NWED 2016: Why we need more women in technology
Today we’re celebrating National Women in Engineering Day. This is a fantastic opportunity to further raise the profile of women in engineering and technology, while encouraging more girls to consider STEM subjects and careers in our amazing industry.
It all started with Alice Perry, the first female engineering graduate in Ireland and Britain in 1906 in Galway… She paved the way for other women like me to study engineering.
For me personally, as someone who has enjoyed a long career in engineering and technology, I feel very strongly about the difference women can make. I had the great honour of being President of Engineers Ireland in 2014/15, only the third female President in 178 years. I want to continue pushing the female agenda in the engineering and technology sectors.
Let me explain why. It’s estimated that less than a quarter of all jobs in IT will be held by women by the end of the year. This is the same proportion as it was in 2015. To me, it’s a tragedy this number is not improving.
And it’s not just an economic cost (Deloitte estimates the gender gap to be worth $4bn a year in the UK alone) – there is a social cost as well.
Women make up a large proportion of our customers both professionally and personally, so neglecting them in the workforce is a costly mistake.
A big part of this issue starts at school level, and we feel passionately about combating this issue at Fujitsu.
It’s our view that all IT stakeholders, from government to small businesses, should take responsibility to encourage the uptake of STEM subjects by girls at school and university.
Technology touches every aspect of human life, and for its future success we must ensure that both men and women are aware of the exciting and diverse career paths available. Living in the hyper-connected world means we are vulnerable to the same risks and share the same challenges. The world’s population just passed the 7 billion mark and continues to grow and change. We are ageing and we are moving into cities, creating new challenges for our social infrastructure. We are facing the threat of climate change as evidenced by the conference this week in New York. We must provide food for the growing global population and improve food yields. We must respond to natural disasters.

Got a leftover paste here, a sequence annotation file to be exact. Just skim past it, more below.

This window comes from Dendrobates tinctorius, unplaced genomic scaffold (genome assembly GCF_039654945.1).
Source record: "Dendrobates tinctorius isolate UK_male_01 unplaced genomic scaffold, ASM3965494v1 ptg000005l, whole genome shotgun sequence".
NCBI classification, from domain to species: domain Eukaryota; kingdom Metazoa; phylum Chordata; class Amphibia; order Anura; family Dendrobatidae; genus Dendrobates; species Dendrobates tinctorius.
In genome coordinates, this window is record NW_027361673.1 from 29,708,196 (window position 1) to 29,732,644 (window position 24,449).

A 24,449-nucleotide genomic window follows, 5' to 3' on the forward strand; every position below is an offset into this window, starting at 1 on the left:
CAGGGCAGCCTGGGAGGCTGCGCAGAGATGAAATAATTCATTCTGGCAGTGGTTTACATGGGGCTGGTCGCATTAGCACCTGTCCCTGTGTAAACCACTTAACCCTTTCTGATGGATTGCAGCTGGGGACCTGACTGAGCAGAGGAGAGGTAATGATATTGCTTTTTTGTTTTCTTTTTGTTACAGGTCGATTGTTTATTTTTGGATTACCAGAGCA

So how do we respond to the challenge of the hyper-connected world? How do we take advantage of the opportunity? How do we guard against its many risks? These changes have huge implications for enterprises and bring new challenges for resource management, healthcare, disaster mitigation and our environment. Put simply, we need more engineers and technologists in our world!
There is both a global and local challenge to attract and retain talent into our profession.
This is an important point that I want to use to help encourage more women into a career in engineering and technology. We should also continue to challenge stereotypes that jobs are extremely technical, ‘nerdy’ or even plain dull. I know first-hand that this isn’t the case. I don’t see myself in this way and certainly Alice Perry our first female engineer didn’t fit the stereotype either!
Gender diversity matters
We believe having a diverse workforce enables an organisation to be truly innovative.
Fujitsu values diversity and inclusion, and this is underlined by the fantastic work of our Gender Network.
This has helped the number of female employees in our organisation grow – the proportion of women starting our graduate programme is up to 45% this year. On top of that, the proportion of female new starters has increased from 21.7% to 28.1% since the gender network launched.
But we have to continue this great work. I would strongly encourage any women who are considering their career options to consider one in engineering or technology. It’s massively fulfilling and the fact that technology touches every part of our lives gives you an opportunity to make a huge difference in the world around you.
And secondly, today some of our female engineers are taking to Twitter to tweet photos of themselves and their teams to help raise awareness of women in technology.
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